Shure HTS-5300 Acra-Vector Decoder

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Disclord

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I recently bought a Shure HTS-5300 Acra-Vector Logic decoder on eBay for a dollar. For those that don't know, Shure was the first company to create a logic-based surround decoder that emulated the Tate DES based Dolby CAT-150 decoder in theater processors... (Fosgate was using their own Logic design and not trying to match Dolby processors) this was before Dolby developed their Pro-Logic system. Listening to the Shure decoder today, I like it better than Pro-Logic because it has a more 'open' sound and can enhance 2 orthogonal directions simultaneously, which the Dolby can't do. The most amazing thing about the Shure though is its directional display - instead of displaying the output levels, the display is fed from the directional logic signals. It's kinda hard to describe, but you see what the decoder is actually doing - like if L/R are active and CF comes up, the L/R lights dim down - in other words, you see the signals being cancelled.

Shure also used digital delay with a comb filter on the surrounds to simulate a large number of speakers - something THX later copied.

Pro-Logic spelled the death of the Shure Acra-Vector logic system - they just couldn't compete with a Dolby Approved logic design. The Shure was licensed directly from Peter Scheiber but Shure developed their Acra-Vector Logic system independently and it was patented http://www.freepatentsonline.com/4696036.pdf

I just wish modern decoder designers would incorporate a display like the Shure - using the Logic signals as the display.
 

Bonzodog

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I was a consultant in Hollywood for Shure StereoSurround, the professional end of Shure’s consumer HTS. (Hence, my avatar.)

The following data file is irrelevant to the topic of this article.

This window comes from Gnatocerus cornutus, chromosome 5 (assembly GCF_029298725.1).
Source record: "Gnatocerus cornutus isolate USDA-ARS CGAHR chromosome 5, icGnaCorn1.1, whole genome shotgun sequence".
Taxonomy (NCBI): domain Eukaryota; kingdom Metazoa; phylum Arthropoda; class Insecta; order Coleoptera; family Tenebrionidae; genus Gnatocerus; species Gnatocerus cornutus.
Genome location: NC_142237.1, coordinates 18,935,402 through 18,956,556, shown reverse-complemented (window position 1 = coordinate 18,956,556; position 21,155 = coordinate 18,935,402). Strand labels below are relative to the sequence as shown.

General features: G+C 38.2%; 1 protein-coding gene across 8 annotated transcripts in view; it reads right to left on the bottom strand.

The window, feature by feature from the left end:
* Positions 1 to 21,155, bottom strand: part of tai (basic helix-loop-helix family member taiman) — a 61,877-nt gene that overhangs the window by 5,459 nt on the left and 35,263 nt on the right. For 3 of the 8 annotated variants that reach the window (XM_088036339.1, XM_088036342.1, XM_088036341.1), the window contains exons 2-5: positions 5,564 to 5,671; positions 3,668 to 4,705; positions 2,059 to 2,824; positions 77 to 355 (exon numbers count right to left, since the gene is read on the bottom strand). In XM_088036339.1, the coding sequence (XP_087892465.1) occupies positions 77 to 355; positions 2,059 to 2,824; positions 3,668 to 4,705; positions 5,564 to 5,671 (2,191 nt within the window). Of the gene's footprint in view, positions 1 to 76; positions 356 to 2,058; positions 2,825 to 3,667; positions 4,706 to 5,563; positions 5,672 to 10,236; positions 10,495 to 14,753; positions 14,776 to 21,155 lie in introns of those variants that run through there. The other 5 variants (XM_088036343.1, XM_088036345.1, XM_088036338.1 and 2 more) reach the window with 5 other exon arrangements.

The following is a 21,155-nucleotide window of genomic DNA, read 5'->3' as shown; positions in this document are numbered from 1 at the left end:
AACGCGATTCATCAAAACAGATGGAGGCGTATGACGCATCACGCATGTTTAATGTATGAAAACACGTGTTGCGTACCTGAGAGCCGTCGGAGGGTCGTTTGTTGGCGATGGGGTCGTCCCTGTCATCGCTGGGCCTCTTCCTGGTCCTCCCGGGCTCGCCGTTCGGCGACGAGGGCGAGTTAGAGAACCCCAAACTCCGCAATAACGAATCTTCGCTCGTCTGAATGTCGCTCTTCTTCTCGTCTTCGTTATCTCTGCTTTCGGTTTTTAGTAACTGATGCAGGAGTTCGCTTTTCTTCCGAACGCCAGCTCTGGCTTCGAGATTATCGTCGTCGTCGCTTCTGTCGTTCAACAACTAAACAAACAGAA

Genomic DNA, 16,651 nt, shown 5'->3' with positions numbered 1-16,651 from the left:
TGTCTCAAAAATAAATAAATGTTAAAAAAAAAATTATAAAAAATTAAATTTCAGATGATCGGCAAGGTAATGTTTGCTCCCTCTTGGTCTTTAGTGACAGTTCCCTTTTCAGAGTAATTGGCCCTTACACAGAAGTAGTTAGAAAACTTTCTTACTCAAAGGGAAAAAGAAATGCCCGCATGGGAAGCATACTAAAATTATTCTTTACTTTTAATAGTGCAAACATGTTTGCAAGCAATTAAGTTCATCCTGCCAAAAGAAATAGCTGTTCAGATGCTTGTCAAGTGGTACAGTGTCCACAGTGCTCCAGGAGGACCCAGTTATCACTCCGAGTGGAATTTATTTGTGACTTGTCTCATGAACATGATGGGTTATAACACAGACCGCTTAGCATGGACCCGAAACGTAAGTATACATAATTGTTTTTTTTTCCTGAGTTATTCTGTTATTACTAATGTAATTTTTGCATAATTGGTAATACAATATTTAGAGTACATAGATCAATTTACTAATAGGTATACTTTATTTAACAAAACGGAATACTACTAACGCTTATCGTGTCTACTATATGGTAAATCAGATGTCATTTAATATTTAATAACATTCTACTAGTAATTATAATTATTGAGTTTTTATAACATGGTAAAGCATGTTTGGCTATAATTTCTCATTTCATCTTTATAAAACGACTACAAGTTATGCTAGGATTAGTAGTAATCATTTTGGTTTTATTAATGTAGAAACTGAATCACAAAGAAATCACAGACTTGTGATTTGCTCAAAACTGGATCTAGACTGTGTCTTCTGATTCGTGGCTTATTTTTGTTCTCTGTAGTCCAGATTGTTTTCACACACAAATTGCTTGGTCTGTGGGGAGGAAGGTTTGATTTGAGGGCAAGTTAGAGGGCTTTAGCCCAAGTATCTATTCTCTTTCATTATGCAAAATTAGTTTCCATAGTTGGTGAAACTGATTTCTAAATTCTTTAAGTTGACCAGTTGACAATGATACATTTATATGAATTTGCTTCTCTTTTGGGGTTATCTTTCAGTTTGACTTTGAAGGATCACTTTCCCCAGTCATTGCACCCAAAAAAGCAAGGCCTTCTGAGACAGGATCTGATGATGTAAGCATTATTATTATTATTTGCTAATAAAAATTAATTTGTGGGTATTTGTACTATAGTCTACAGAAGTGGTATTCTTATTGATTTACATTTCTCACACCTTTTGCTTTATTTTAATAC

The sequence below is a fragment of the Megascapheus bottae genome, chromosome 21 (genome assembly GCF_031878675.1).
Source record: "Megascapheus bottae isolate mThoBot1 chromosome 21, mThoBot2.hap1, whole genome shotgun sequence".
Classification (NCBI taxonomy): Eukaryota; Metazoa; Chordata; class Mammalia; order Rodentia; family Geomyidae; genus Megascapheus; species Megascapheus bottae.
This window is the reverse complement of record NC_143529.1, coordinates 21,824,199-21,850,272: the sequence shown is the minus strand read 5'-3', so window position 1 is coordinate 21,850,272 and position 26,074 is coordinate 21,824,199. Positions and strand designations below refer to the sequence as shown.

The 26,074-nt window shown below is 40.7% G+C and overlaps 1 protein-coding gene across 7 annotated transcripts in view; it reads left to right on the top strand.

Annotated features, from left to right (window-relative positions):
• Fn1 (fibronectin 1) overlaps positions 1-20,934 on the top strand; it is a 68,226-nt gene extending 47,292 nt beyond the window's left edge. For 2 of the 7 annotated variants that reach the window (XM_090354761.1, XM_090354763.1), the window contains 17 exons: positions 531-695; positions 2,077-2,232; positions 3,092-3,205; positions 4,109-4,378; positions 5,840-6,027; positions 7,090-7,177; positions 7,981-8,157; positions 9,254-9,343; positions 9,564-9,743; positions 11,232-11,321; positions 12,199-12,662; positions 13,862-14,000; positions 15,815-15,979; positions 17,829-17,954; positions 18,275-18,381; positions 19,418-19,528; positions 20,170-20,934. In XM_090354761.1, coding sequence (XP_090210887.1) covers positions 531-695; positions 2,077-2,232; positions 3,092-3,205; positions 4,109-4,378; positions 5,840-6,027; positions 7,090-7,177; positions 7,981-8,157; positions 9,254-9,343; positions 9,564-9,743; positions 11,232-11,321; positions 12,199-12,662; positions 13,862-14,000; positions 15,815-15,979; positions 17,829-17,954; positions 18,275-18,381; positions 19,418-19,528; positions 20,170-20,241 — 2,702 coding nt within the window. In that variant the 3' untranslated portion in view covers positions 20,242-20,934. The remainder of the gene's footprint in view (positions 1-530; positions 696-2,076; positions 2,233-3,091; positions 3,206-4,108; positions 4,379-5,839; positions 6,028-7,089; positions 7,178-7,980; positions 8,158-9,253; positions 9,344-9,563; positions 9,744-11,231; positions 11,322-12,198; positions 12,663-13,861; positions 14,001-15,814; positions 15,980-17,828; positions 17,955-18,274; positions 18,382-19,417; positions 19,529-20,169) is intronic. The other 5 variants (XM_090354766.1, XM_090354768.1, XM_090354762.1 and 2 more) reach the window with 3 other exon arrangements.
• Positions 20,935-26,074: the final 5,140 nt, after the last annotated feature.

Shure’s idea was to leave the film market to Dolby and Ultra Stereo to fight over. Shure would go after the broadcast, video and music market. The program got off to a great start, signing up several TV series, specials and sports broadcasts.

Then Dolby noticed, and Dolby is a fierce competitor.

Shure, as a manufacturer, was selling the equipment and giving away the license. Dolby’s profits primarily come from their licensing. So, we would go in, install the equipment and let the production company try it out. If they liked it, they would buy it. If not, we would remove it. At first people liked it and bought it.

But then Dolby started coming after us, and when Dolby heard we were working with a post facility or production company, the Dolby reps would come in and give them encoders. Dolby wanted the Dolby logo at the end credits, not the StereoSurround logo. Dolby didn’t want any threats to their licensing fees.

When you are a manufacturer selling equipment, how do you compete with free? Especially when you are the new kid on the block, and everyone already knew of Dolby. Shure saw the writing on the wall, and closed the division. It wasn’t even around long enough to make the QuadraphonicQuad logo bar.

Being wideband, I do think the Shure StereoSurround is a superior encoder for video and music where you do not have to deal with the limits of the optical soundtrack.

I still have a couple.
 

Disclord

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Wow, thanks for all the info and documents!